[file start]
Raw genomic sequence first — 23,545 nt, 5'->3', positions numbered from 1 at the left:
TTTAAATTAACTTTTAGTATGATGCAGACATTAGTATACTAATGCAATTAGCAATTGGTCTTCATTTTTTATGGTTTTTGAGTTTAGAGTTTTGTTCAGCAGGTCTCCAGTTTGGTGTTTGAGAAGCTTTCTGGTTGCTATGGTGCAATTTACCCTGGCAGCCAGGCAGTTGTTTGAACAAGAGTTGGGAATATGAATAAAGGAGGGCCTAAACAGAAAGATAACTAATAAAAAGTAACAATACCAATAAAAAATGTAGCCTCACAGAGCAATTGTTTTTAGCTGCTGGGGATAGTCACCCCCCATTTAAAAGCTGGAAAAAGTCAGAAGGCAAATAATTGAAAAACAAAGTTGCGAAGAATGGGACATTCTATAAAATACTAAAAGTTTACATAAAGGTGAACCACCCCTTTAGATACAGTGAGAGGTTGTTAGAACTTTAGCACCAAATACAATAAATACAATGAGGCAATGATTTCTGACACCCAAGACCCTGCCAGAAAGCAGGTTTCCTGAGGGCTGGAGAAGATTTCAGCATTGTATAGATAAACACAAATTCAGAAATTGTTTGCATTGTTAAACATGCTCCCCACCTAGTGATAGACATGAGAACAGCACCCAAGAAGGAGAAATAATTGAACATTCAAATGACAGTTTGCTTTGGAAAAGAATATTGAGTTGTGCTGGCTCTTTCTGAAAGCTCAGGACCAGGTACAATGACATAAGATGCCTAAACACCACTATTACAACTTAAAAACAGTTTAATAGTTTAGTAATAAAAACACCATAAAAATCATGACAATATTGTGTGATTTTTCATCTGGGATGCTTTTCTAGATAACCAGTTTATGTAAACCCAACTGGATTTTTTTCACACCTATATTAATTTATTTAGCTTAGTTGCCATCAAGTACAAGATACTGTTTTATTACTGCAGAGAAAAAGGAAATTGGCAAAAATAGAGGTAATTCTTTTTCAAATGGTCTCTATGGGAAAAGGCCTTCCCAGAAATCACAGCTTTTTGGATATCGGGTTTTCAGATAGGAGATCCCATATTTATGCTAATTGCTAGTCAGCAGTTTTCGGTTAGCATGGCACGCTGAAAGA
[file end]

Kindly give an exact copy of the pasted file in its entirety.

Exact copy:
Raw genomic sequence first — 23,545 nt, 5'->3', positions numbered from 1 at the left:
TTTAAATTAACTTTTAGTATGATGCAGACATTAGTATACTAATGCAATTAGCAATTGGTCTTCATTTTTTATGGTTTTTGAGTTTAGAGTTTTGTTCAGCAGGTCTCCAGTTTGGTGTTTGAGAAGCTTTCTGGTTGCTATGGTGCAATTTACCCTGGCAGCCAGGCAGTTGTTTGAACAAGAGTTGGGAATATGAATAAAGGAGGGCCTAAACAGAAAGATAACTAATAAAAAGTAACAATACCAATAAAAAATGTAGCCTCACAGAGCAATTGTTTTTAGCTGCTGGGGATAGTCACCCCCCATTTAAAAGCTGGAAAAAGTCAGAAGGCAAATAATTGAAAAACAAAGTTGCGAAGAATGGGACATTCTATAAAATACTAAAAGTTTACATAAAGGTGAACCACCCCTTTAGATACAGTGAGAGGTTGTTAGAACTTTAGCACCAAATACAATAAATACAATGAGGCAATGATTTCTGACACCCAAGACCCTGCCAGAAAGCAGGTTTCCTGAGGGCTGGAGAAGATTTCAGCATTGTATAGATAAACACAAATTCAGAAATTGTTTGCATTGTTAAACATGCTCCCCACCTAGTGATAGACATGAGAACAGCACCCAAGAAGGAGAAATAATTGAACATTCAAATGACAGTTTGCTTTGGAAAAGAATATTGAGTTGTGCTGGCTCTTTCTGAAAGCTCAGGACCAGGTACAATGACATAAGATGCCTAAACACCACTATTACAACTTAAAAACAGTTTAATAGTTTAGTAATAAAAACACCATAAAAATCATGACAATATTGTGTGATTTTTCATCTGGGATGCTTTTCTAGATAACCAGTTTATGTAAACCCAACTGGATTTTTTTCACACCTATATTAATTTATTTAGCTTAGTTGCCATCAAGTACAAGATACTGTTTTATTACTGCAGAGAAAAAGGAAATTGGCAAAAATAGAGGTAATTCTTTTTCAAATGGTCTCTATGGGAAAAGGCCTTCCCAGAAATCACAGCTTTTTGGATATCGGGTTTTCAGATAGGAGATCCCATATTTATGCTAATTGCTAGTCAGCAGTTTTCGGTTAGCATGGCACGCTGAAAGA